Barriers to access: motivation
Motivation is a foundation of digital inclusion. Without a reason to get online, it’s easy to understand how any barrier could become insurmountable. So we began all our conversations by asking people what they think people use the Internet for, and what they would use the Internet for, assuming they had access to it. An overview of the responses to that question is presented in the section on Internet use, above. In this section we’ll explore some of the ways in which a lack of motivation acts as a barrier to digital inclusion.
Lack of general hope and motivation
One of the themes to emerge in discussions was the impact on a person’s motivation generally of having little in the way of hope or aspiration for their lives. People told us low motivation and self esteem undermined motivation to learn new skills, including digital skills.
“People with low motivation and self esteem and low vision about a future they might have. There is a whole section of our population. … I’d almost call it hopelessness, but that would imply they had hope. And they didn’t have it. I don’t think they ever did have hope. … They don’t have dreams, they can’t imagine something [for themselves].” – Community education advisor, Westport
In a similar vein, a youth worker in Kawerau pointed out that some young people in his community are exposed to a wide range of harmful behaviours, and that this made accessing the Internet - or staying safe online - a low priority for them and their parents.
“The worst case end of the spectrum for our kids is that they are exposed to everything in terms of social behaviour, or alcohol or drugs. They’re exposed to domestic violence, so the least of the parent’s worries is Internet safety.” – Kawerau Wananga
Overall, however, the people we talked to were motivated to access the Internet. The biggest challenges to their motivation came from other people who had influence over their access, or from persistent financial or physical barriers to access which wore down their motivation.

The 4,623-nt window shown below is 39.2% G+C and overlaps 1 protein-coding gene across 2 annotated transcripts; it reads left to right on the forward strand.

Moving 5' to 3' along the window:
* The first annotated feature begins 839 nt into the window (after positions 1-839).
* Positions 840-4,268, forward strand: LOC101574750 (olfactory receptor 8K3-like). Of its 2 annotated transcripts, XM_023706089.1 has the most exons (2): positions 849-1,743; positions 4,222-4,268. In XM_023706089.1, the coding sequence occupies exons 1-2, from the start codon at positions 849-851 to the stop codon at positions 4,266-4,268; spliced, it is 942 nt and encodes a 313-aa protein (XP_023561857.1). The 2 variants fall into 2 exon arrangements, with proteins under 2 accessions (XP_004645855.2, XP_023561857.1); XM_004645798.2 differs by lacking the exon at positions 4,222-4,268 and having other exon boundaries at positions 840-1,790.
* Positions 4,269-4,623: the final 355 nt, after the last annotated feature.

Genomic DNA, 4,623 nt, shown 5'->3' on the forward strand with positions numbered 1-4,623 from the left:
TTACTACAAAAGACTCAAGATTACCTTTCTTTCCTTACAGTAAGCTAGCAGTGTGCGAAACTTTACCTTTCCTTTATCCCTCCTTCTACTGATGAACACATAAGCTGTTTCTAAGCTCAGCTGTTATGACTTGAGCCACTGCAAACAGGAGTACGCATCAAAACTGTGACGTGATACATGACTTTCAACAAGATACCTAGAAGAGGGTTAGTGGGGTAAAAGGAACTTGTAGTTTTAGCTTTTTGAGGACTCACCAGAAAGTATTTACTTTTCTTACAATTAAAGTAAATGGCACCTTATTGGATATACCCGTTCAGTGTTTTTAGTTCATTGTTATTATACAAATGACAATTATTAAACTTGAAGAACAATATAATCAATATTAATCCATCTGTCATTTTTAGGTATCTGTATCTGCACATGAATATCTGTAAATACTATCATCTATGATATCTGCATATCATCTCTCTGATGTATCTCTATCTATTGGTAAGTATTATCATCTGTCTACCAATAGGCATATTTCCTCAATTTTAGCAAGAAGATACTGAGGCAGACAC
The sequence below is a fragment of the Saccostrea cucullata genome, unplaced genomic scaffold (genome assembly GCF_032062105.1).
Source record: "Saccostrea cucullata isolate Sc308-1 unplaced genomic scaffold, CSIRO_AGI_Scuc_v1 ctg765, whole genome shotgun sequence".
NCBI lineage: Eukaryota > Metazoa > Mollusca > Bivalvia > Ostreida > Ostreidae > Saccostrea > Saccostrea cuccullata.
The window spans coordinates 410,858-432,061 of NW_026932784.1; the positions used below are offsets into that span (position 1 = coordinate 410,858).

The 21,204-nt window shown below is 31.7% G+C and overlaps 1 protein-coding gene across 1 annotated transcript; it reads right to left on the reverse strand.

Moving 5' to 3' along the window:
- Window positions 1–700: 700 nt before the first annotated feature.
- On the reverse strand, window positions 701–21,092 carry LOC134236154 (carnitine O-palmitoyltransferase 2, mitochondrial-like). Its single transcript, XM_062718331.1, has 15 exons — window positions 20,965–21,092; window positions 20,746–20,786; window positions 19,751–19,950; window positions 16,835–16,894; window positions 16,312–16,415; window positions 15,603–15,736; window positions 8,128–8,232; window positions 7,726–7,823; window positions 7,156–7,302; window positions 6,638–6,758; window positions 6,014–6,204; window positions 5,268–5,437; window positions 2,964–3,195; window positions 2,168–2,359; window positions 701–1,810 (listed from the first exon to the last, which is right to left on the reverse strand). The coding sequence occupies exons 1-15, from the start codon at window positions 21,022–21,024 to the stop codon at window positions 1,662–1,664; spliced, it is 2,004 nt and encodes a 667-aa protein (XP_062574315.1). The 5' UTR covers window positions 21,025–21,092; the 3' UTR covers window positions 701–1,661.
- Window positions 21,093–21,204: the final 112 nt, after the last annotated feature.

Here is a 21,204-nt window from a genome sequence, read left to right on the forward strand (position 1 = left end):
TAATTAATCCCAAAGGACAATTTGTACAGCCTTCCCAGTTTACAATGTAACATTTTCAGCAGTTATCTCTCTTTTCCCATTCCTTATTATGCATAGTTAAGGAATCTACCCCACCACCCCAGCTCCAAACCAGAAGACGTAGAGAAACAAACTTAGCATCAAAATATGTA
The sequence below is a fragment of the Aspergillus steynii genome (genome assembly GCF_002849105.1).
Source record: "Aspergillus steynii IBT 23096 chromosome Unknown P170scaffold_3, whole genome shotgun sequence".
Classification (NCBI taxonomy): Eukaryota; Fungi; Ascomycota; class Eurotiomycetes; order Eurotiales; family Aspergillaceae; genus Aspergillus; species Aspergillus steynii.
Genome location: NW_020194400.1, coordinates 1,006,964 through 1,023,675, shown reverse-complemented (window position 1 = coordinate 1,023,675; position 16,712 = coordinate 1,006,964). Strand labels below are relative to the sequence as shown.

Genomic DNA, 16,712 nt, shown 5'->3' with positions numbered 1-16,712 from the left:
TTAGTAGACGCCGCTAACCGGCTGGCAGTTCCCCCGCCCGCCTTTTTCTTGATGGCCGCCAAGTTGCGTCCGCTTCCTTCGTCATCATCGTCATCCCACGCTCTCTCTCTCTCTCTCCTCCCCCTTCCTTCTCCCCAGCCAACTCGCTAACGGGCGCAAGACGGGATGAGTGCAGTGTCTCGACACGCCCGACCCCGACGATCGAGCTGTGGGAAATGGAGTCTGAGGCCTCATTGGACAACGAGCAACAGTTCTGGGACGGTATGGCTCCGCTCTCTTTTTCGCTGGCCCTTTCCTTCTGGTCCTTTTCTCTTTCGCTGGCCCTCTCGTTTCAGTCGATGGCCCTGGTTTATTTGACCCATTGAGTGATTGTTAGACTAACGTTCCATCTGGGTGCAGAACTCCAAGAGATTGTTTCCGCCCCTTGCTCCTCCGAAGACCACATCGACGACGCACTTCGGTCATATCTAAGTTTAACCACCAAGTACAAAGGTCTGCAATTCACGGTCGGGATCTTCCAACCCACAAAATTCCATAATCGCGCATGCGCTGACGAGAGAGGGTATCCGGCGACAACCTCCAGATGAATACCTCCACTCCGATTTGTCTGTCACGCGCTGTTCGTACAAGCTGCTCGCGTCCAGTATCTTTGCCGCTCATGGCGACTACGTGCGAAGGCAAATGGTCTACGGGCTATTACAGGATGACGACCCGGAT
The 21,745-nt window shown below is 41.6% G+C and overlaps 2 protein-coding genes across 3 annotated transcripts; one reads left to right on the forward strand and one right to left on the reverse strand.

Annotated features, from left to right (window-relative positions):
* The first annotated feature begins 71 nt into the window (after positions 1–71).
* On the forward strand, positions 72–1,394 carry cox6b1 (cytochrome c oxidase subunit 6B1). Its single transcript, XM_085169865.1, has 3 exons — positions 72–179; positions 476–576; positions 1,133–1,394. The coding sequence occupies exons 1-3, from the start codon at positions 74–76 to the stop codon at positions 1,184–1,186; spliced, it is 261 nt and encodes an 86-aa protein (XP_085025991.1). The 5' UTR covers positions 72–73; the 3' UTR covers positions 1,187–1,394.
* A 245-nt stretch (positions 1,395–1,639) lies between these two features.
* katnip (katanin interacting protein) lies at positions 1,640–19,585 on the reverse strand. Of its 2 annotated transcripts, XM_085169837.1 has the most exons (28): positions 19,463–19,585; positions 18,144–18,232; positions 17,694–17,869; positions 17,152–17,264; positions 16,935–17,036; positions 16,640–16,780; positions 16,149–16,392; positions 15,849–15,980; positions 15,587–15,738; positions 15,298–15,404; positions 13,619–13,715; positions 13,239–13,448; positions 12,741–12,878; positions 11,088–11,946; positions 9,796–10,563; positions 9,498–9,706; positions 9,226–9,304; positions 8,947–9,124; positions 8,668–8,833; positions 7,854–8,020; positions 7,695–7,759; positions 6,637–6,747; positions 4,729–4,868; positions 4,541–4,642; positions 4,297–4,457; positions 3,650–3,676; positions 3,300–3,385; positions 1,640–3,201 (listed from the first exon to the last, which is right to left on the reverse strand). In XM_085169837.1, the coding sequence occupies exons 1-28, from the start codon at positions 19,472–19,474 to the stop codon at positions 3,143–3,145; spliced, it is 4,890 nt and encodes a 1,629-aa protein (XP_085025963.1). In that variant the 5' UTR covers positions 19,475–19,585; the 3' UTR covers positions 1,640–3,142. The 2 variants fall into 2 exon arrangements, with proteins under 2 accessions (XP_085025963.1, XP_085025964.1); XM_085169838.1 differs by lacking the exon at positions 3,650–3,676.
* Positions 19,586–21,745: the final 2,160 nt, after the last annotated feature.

But in all of the communities we heard from people who work with young people and their families who are facing multiple social and economic challenges, we were told that those broader challenges tended to erode and undermine motivation in many areas, including motivation to get online.
Parental motivation to access
One participant proposed that a lack of motivation in children could be influenced by the examples they saw in their parents use of the Internet particularly, whether their parents used the Internet in their employment.
“I guess what I mean is that you’ve got parents that are office workers working in the public sector, or academics, or private sector or whatever, there’s that early role modeling and you see it’s at least useful for coordinating your work activities. But if you don’t have that role modeling at home it’s hard to see that world.” – Youth worker, Naenae
On this topic, quite a few participants raised a lack of motivation on the part of their parents or guardians, often grandparents, as a barrier to themselves accessing the Internet.
“My parents, they grew up without the Internet, so it’s a thing they think you don’t really need it. It just wasn’t a thing in their generation.” – Mangere, high school student
“Parents don’t necessarily value what we do here because technology itself isn’t really valued other than for leisure.” – Naenae, youth worker
Alongside their guardians’ lack of motivation to provide or facilitate access to the Internet, some young people described their caregivers as lacking understanding about the risks of the Internet.
“I was raised by my grandparents...they didn’t understand what the Internet was, or they weren’t aware of the risks so we probably saw a bit too much growing up. It wasn’t recently until the last year that they were all like ‘the Internet’s a crazy place.” – Kawerau Wananga
While some young people described a lack of motivation in their parents as a generational issue, others framed it more as a cultural difference.
“I’m third generation NZ-Samoan and my grandparents migrated here. For them, due to religious beliefs as well as some cultural beliefs and upbringing, there was a huge barrier, a massive barrier. So there’s a bit of cultural barrier as well. New Zealand is very westernised, and my cousins back home are still climbing trees, fishing for their kai. So yeah, I can understand that.” – Kawerau, Wananga
However, several participants said that their parents’ interest in and understanding of the important of the Internet had changed over time.
“They’re quite old my parents, close to 60, and at first, yeah they were kind of skeptical about the Internet until they took the time out of their lives to try and understand how the Internet works and all the safety and stuff around it.” – Kawerau, Wananga
When asked what motivated her parents to learn about the Internet, this young woman from Kawerau said she thought it was them seeing on TV how technology was evolving.
“And even seeing their kids and grandkids on there. Their faces stuck in their phones.” – Kawerau Wananga
Another participant said that if her parents, and others in her community, understood the role that the Internet played in education they might be more motivated to ensure their children had access.
“Even the understanding that there is educational value in it and that yeah, I’m doing my homework because that is what a lot of [Pacific] families prioritise but that doesn’t look like what it used to look like.” – Youth mentor, Mangere